Arkansas has executed convicted murderer Liddell Lee, marking the first execution in that state since 2005. And Governor Asa Hutchinson is intent on executing seven more inmates on death row before the state’s supply of lethal injection medications expires at the end of the month.
Don William Davis was scheduled to be executed several days ago, but the U.S. Supreme Court let stand an Arkansas Supreme Court ruling that temporarily prevents the execution, as well as that of another death row inmate, Bruce Ward. Lawyers for both men had argued that their clients were too mentally impaired to face capital punishment.
I don’t believe Mr. Lee should have been executed or that anyone else should ever be—neither by a state, nor by the federal government.
Is that because I believe that wrongly-convicted individuals could be executed? The Innocence Project has certainly proven that innocent people are sent to death row. But that isn’t my chief reason for opposing the death penalty.
Is my opposition to capital punishment because of the fact that even a person who has committed almost unthinkable acts still might find God and prove that good can overcome evil? I do believe that redemption is possible, no matter how heinous a person’s past. But that isn’t my chief reason for opposing the death penalty, either.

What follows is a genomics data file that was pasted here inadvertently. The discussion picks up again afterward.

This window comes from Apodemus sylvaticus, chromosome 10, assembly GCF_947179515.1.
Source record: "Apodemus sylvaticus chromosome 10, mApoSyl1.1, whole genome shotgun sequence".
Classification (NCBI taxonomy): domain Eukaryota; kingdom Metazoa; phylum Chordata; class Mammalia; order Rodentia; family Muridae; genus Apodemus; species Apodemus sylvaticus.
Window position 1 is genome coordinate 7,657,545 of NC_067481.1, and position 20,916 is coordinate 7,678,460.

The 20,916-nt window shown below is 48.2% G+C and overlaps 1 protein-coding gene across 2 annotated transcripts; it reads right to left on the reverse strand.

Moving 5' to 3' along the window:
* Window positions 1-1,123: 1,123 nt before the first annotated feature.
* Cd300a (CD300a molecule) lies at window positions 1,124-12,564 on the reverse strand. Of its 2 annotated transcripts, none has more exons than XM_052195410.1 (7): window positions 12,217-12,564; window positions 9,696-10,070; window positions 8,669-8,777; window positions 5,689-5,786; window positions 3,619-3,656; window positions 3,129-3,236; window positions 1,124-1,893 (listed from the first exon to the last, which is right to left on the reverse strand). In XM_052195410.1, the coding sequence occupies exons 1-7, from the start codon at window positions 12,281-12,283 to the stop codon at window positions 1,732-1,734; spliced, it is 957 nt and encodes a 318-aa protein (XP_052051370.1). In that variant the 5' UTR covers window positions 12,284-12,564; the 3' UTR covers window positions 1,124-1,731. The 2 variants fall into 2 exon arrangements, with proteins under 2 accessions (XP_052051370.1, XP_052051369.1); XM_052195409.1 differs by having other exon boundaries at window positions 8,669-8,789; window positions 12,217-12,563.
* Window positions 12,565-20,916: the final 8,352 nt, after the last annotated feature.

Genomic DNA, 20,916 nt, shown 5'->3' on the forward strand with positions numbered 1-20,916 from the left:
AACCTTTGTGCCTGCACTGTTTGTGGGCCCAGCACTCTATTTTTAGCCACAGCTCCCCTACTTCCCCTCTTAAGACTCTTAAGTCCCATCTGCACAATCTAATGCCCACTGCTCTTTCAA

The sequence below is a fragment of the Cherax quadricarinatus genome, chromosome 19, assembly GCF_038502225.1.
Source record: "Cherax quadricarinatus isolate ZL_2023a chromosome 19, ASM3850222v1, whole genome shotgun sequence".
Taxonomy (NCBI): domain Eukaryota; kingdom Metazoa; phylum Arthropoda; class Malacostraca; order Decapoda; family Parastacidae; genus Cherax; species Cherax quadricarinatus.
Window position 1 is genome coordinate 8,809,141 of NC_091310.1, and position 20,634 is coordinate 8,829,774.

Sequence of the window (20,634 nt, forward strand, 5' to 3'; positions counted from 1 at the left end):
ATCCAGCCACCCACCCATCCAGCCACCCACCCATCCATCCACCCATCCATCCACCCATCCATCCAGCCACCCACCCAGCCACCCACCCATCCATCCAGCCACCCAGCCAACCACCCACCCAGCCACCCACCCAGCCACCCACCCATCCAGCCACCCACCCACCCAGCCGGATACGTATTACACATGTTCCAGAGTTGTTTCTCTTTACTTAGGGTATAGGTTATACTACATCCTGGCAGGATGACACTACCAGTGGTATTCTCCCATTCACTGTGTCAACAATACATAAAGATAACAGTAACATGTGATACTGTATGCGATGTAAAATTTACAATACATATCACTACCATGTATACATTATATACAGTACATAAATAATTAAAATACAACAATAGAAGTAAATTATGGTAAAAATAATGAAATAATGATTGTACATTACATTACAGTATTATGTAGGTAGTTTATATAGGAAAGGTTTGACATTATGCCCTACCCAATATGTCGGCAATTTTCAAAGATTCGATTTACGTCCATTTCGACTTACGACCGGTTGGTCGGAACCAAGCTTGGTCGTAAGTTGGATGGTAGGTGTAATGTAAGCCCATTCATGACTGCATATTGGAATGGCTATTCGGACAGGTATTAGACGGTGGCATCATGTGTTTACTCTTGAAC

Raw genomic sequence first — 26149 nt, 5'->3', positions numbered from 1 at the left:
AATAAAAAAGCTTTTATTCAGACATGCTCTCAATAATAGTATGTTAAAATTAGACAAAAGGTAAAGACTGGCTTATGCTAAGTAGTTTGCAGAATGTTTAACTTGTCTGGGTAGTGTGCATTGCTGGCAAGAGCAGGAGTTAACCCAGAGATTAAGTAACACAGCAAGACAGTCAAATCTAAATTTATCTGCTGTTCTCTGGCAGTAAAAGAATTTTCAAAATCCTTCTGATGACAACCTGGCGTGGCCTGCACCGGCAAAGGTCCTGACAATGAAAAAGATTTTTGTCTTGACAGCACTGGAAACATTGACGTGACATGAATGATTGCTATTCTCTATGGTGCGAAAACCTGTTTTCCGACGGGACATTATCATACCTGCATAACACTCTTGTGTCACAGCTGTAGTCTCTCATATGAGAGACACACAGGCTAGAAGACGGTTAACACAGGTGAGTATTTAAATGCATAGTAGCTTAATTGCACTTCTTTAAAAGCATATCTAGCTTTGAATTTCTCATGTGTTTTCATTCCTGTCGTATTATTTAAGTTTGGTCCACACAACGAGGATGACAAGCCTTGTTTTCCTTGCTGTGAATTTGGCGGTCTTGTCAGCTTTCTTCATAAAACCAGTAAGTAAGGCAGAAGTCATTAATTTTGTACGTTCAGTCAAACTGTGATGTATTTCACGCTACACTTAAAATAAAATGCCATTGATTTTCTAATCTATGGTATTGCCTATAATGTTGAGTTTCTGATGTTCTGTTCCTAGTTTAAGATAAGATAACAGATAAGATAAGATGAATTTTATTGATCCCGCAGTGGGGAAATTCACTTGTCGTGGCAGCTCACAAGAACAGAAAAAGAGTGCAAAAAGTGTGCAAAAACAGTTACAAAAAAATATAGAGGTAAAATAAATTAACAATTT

See, I’m not looking, chiefly, to save them; I’m looking to save the rest of us.
I oppose the death penalty because I know, for sure, deep in my heart and mind, that a society that seeks to restore the spiritual lives of those who senselessly snuff out other innocent lives is a far more powerful society in which to live and to raise one’s children. I know for certain that, in not giving up on those who seem to be lost causes, we preserve our ability to resurrect the best parts of ourselves and our loved ones. In taking the stance
that there is not one human being who is clearly beyond the power of human empathy and God’s love we harness those forces for the good of all of us.
I am certain that somehow, at some point, and for some very real reason that I promise you I could uncover in one meeting, Governor Hutchinson (whom I have never met) lost his faith that human beings can ennoble themselves by refusing the easy path of retribution, thereby strengthening and purifying themselves to do God’s work in many, many domains.
How about it, Governor? Give me one hour, on any day and I will meet you in your office.
See, when we give up on one man, even a reprehensible man like Liddell Lee, we give up on every man, and we give up on ourselves. We risk losing our power as agents of a Higher Power. And that is an incalculably high price to pay for vengeance.
Keith Ablow, MD is a psychiatrist, and was host of the nationally-syndicated "Dr. Keith Ablow Show." He is a former member of the Fox News Medical A Team.